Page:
Downtown Pittsburgh property owners test commercial real estate market

Pittsburgh Business Times - by Tim Schooley

If there’s one thing Gary Horwitz, president of Los Angeles-based Hertz Investment Group, wants to make clear about his company’s plans to sell the 1.5 million-square-foot Gateway Center Downtown, it’s this: They’re not selling because they have to.

“It’s not a distressed sale. We’re selling this because we think it is the right time,” he said, adding the company is considering purchasing other property in town. “I think it will be a good investment, and I think it will encourage us to invest in other properties in Pittsburgh.”

For reasons all their own, Downtown has seen a number of significant properties go up for sale recently.

Unlike five or six years ago, when local brokerage professionals were describing the market as the worst in 30 years, Pittsburgh’s commercial real estate sector today is outperforming a national market that continues to struggle.

Property owners such as Hertz are seeking to capitalize on that position.

In addition to Gateway Center’s potential, Hertz’s commercial brokers — the Los Angeles office of Grubb & Ellis — are marketing the strength of Pittsburgh and its Downtown, which includes a low 7.6 percent vacancy rate for Class A office property, a top-five ranking for overall real estate market performance, a mix of Fortune 500 companies and an emerging energy sector.

Not far from Gateway Center, the Southwestern Pennsylvania chapter of the American Red Cross acknowledged this week it is working to hire a commercial real estate firm to put its Downtown office building up for sale and to help it find new property in which to operate. The Red Cross expects to choose a brokerage firm in the next few weeks and put its four-story, 38,000-square-foot headquarters building on the market soon after, said Brian Knavish, the organization’s director of media relations.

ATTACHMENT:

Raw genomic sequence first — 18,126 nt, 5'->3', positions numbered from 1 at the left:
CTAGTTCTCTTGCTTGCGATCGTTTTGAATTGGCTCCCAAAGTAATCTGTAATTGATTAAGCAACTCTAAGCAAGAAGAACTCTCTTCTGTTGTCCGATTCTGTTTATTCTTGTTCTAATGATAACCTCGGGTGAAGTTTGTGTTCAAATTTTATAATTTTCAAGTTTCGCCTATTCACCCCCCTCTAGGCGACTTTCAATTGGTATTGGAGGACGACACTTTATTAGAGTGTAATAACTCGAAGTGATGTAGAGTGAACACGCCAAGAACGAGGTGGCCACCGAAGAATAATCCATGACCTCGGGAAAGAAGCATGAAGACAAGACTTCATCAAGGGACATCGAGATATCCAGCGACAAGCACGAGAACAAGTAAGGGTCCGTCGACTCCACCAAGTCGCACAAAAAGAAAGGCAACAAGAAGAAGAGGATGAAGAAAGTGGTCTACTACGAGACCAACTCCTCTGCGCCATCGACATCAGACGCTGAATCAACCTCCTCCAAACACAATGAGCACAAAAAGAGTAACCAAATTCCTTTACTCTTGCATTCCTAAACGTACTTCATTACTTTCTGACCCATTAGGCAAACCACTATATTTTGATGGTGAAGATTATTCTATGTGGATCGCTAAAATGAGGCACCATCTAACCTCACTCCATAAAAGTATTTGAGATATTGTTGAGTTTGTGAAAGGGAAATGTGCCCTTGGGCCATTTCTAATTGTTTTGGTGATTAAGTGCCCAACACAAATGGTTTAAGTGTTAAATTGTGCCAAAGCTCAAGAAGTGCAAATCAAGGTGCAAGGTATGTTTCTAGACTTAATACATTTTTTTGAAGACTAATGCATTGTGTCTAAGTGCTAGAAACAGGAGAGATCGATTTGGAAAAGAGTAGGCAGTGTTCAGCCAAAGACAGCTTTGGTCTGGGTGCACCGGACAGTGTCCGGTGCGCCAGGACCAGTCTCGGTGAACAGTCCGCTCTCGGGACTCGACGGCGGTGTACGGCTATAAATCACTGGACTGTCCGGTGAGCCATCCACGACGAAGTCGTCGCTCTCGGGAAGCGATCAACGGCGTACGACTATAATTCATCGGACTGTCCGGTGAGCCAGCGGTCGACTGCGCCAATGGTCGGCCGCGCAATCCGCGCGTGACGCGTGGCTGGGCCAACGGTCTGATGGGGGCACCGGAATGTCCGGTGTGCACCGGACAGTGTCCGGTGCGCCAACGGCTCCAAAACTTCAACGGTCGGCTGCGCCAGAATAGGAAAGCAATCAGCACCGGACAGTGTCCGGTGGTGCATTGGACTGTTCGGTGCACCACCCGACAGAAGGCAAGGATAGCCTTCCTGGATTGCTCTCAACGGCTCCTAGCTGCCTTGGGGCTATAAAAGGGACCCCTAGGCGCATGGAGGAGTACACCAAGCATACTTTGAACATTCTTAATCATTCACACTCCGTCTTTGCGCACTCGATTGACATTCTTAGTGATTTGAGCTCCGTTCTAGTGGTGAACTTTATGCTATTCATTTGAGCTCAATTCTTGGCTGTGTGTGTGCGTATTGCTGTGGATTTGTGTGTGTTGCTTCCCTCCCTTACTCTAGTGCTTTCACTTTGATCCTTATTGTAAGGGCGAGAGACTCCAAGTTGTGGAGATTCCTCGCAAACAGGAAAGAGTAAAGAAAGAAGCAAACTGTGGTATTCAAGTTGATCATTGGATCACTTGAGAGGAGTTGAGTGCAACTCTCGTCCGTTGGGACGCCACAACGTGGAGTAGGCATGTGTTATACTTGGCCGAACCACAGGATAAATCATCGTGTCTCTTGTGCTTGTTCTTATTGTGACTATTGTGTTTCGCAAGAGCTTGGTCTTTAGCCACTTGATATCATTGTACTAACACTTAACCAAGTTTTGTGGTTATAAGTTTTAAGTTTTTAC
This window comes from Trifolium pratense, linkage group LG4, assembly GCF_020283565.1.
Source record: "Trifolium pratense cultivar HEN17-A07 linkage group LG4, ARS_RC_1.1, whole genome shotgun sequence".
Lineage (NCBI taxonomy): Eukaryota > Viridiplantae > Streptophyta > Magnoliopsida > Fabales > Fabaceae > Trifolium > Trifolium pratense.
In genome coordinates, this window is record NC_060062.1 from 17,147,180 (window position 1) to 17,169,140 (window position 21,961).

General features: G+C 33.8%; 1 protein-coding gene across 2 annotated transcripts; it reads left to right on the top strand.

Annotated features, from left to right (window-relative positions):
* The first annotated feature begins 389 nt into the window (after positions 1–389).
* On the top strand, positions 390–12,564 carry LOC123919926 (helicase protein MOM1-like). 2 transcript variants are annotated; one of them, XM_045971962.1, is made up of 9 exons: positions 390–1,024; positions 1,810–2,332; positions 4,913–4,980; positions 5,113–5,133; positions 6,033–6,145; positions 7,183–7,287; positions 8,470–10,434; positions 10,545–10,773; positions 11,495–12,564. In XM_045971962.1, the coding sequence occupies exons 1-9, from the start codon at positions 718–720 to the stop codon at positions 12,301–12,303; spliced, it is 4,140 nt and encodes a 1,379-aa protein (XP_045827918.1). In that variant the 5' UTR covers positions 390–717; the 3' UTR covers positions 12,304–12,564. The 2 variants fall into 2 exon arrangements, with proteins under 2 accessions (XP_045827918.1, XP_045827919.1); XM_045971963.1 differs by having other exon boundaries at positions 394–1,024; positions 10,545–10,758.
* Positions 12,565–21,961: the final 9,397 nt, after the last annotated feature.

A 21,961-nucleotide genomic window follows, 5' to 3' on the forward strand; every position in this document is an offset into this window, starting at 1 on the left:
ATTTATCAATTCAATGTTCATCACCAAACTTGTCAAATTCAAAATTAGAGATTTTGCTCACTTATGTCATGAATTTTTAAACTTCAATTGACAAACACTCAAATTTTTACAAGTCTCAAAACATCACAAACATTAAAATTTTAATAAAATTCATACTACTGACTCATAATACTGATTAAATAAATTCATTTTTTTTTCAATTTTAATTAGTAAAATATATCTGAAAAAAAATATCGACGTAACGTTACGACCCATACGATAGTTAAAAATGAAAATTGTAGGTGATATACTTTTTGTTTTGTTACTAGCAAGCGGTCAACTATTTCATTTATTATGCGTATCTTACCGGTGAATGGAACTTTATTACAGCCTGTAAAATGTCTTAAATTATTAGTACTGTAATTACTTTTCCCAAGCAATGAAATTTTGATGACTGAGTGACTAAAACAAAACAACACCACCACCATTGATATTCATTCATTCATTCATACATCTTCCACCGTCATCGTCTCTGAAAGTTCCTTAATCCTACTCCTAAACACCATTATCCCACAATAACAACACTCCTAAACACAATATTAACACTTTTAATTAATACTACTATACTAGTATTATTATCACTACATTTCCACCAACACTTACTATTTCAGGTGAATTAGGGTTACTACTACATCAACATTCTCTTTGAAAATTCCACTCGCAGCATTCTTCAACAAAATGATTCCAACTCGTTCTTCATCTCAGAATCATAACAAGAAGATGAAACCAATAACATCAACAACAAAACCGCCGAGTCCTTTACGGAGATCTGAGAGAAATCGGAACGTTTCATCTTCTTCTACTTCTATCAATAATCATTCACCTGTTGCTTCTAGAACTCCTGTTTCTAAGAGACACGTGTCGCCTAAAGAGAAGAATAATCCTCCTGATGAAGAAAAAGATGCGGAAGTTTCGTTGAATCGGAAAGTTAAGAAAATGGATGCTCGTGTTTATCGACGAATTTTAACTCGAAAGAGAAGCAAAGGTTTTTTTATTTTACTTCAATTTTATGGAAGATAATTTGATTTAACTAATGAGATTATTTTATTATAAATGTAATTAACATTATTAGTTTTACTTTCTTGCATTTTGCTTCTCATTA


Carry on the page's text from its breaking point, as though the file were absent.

Both properties join the Oliver Building; EQT Plaza, formerly known as Dominion Tower; and the Regional Enterprise Tower among major Downtown buildings recently marketed for sale.

“Everything is up for sale Downtown now,” said Ned Doran, an executive vice president with GVA Oxford.

The local real estate community will watch closely to see if Hertz, which bought the property in 2004 from TrizecHahn Corp., can turn a profit on the sale of Gateway. The company paid $55 million for the property and invested another $8 million in upgrades.

Stephen Blank, a senior fellow at the Urban Land Institute who follows real estate capital markets and investment, said commercial real estate values remain down, by some estimates nearly 40 percent.

“Values are clearly down peak to trough from 2007 to the end of 2009,” he said.

That trend, coupled with more stringent financing terms, poses challenges for sellers, Blank said. At the same time, he sees improvements in the overall market and a lot of capital on the sidelines.

Dan Puntil, a senior vice president who manages the office of Grandbridge Real Estate Capital, said the national investment community is beginning to consider Pittsburgh in ways it hasn’t before.

“There’s a lot of people out there looking for real estate deals right now,” Puntil said. “Pittsburgh has always been somewhat overlooked by the investment community. Lately, there are some people coming into the market.”

Horwitz sees that as the case. He said the company decided to put the property on the market after it generated a strong number of inquiries.

“The motivating factor is we’re a national real estate company. We operate in 12 markets throughout the United States, and Pittsburgh has consistently been the strongest of those markets,” he said. “We’re really reacting to consistent requests of inquiry for Gateway Center.”

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